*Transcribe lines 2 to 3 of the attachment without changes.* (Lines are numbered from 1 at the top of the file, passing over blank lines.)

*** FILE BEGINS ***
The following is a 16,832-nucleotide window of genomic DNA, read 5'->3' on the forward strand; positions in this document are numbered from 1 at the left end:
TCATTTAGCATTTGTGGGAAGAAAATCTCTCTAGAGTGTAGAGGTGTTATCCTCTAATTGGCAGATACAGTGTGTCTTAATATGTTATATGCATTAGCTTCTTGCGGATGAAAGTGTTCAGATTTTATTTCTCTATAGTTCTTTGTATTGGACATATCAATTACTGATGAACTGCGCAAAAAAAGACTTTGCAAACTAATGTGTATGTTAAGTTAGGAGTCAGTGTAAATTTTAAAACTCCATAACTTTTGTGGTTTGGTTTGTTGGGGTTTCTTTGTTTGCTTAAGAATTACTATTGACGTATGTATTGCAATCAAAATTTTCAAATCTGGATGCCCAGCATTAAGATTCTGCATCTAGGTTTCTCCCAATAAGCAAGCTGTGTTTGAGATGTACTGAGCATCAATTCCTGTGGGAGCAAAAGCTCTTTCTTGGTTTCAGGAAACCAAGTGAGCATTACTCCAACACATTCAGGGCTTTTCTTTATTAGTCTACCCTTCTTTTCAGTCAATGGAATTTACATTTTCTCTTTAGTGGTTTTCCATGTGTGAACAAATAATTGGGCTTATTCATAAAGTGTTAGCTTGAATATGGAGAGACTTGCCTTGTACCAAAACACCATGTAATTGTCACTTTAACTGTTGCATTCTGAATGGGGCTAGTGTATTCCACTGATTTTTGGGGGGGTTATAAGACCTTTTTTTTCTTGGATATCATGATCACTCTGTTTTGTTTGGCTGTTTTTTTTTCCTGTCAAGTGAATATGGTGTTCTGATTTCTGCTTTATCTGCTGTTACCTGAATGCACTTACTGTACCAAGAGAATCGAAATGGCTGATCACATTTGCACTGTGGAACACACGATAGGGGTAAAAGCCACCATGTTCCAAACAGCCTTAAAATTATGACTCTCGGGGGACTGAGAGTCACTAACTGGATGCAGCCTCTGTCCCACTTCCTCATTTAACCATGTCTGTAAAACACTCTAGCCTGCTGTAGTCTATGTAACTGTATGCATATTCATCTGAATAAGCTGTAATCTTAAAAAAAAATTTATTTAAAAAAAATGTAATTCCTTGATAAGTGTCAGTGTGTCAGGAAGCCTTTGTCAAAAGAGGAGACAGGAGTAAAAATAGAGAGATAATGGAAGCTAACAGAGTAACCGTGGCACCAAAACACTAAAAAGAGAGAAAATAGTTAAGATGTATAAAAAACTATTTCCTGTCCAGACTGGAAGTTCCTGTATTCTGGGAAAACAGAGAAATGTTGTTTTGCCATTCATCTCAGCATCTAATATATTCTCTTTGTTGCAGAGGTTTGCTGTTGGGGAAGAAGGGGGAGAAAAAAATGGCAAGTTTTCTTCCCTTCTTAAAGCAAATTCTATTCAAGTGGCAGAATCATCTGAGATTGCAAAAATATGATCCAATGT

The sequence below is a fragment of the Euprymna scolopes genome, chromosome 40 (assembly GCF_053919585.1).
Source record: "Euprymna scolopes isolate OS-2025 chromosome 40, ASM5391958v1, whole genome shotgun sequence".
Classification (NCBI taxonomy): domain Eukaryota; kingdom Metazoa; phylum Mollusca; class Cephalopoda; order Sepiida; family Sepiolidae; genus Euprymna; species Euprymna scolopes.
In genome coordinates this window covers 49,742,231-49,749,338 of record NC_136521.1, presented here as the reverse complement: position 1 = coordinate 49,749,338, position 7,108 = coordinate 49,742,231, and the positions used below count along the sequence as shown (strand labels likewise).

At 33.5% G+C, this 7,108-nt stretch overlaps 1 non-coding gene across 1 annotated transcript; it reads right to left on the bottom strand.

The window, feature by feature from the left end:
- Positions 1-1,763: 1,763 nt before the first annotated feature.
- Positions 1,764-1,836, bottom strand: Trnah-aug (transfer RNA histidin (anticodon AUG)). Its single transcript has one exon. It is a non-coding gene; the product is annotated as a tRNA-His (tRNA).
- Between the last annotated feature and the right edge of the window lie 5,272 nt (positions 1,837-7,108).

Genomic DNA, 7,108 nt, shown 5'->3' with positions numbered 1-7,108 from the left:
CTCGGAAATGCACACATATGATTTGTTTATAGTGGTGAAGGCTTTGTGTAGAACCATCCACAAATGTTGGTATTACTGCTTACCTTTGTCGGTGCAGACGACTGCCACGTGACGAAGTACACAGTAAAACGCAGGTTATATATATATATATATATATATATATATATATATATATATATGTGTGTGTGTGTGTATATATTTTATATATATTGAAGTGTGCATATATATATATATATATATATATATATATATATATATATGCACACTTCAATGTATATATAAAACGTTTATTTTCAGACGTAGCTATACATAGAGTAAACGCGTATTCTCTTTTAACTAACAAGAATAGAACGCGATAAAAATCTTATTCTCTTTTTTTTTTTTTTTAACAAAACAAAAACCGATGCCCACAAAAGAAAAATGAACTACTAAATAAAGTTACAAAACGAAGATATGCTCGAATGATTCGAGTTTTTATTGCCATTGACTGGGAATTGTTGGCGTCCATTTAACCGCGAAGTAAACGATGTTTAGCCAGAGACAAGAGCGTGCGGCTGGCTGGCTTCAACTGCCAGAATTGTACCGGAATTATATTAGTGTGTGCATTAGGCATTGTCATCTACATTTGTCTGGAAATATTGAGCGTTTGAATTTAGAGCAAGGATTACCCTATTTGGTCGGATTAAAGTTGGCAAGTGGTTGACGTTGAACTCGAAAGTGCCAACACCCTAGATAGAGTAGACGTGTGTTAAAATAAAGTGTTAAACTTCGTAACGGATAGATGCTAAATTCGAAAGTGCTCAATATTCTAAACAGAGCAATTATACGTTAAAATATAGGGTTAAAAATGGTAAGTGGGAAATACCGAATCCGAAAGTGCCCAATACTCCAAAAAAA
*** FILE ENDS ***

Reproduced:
TCATTTAGCATTTGTGGGAAGAAAATCTCTCTAGAGTGTAGAGGTGTTATCCTCTAATTGGCAGATACAGTGTGTCTTAATATGTTATATGCATTAGCTTCTTGCGGATGAAAGTGTTCAGATTTTATTTCTCTATAGTTCTTTGTATTGGACATATCAATTACTGATGAACTGCGCAAAAAAAGACTTTGCAAACTAATGTGTATGTTAAGTTAGGAGTCAGTGTAAATTTTAAAACTCCATAACTTTTGTGGTTTGGTTTGTTGGGGTTTCTTTGTTTGCTTAAGAATTACTATTGACGTATGTATTGCAATCAAAATTTTCAAATCTGGATGCCCAGCATTAAGATTCTGCATCTAGGTTTCTCCCAATAAGCAAGCTGTGTTTGAGATGTACTGAGCATCAATTCCTGTGGGAGCAAAAGCTCTTTCTTGGTTTCAGGAAACCAAGTGAGCATTACTCCAACACATTCAGGGCTTTTCTTTATTAGTCTACCCTTCTTTTCAGTCAATGGAATTTACATTTTCTCTTTAGTGGTTTTCCATGTGTGAACAAATAATTGGGCTTATTCATAAAGTGTTAGCTTGAATATGGAGAGACTTGCCTTGTACCAAAACACCATGTAATTGTCACTTTAACTGTTGCATTCTGAATGGGGCTAGTGTATTCCACTGATTTTTGGGGGGGTTATAAGACCTTTTTTTTCTTGGATATCATGATCACTCTGTTTTGTTTGGCTGTTTTTTTTTCCTGTCAAGTGAATATGGTGTTCTGATTTCTGCTTTATCTGCTGTTACCTGAATGCACTTACTGTACCAAGAGAATCGAAATGGCTGATCACATTTGCACTGTGGAACACACGATAGGGGTAAAAGCCACCATGTTCCAAACAGCCTTAAAATTATGACTCTCGGGGGACTGAGAGTCACTAACTGGATGCAGCCTCTGTCCCACTTCCTCATTTAACCATGTCTGTAAAACACTCTAGCCTGCTGTAGTCTATGTAACTGTATGCATATTCATCTGAATAAGCTGTAATCTTAAAAAAAAATTTATTTAAAAAAAATGTAATTCCTTGATAAGTGTCAGTGTGTCAGGAAGCCTTTGTCAAAAGAGGAGACAGGAGTAAAAATAGAGAGATAATGGAAGCTAACAGAGTAACCGTGGCACCAAAACACTAAAAAGAGAGAAAATAGTTAAGATGTATAAAAAACTATTTCCTGTCCAGACTGGAAGTTCCTGTATTCTGGGAAAACAGAGAAATGTTGTTTTGCCATTCATCTCAGCATCTAATATATTCTCTTTGTTGCAGAGGTTTGCTGTTGGGGAAGAAGGGGGAGAAAAAAATGGCAAGTTTTCTTCCCTTCTTAAAGCAAATTCTATTCAAGTGGCAGAATCATCTGAGATTGCAAAAATATGATCCAATGT

The sequence below is a fragment of the Euprymna scolopes genome, chromosome 40 (assembly GCF_053919585.1).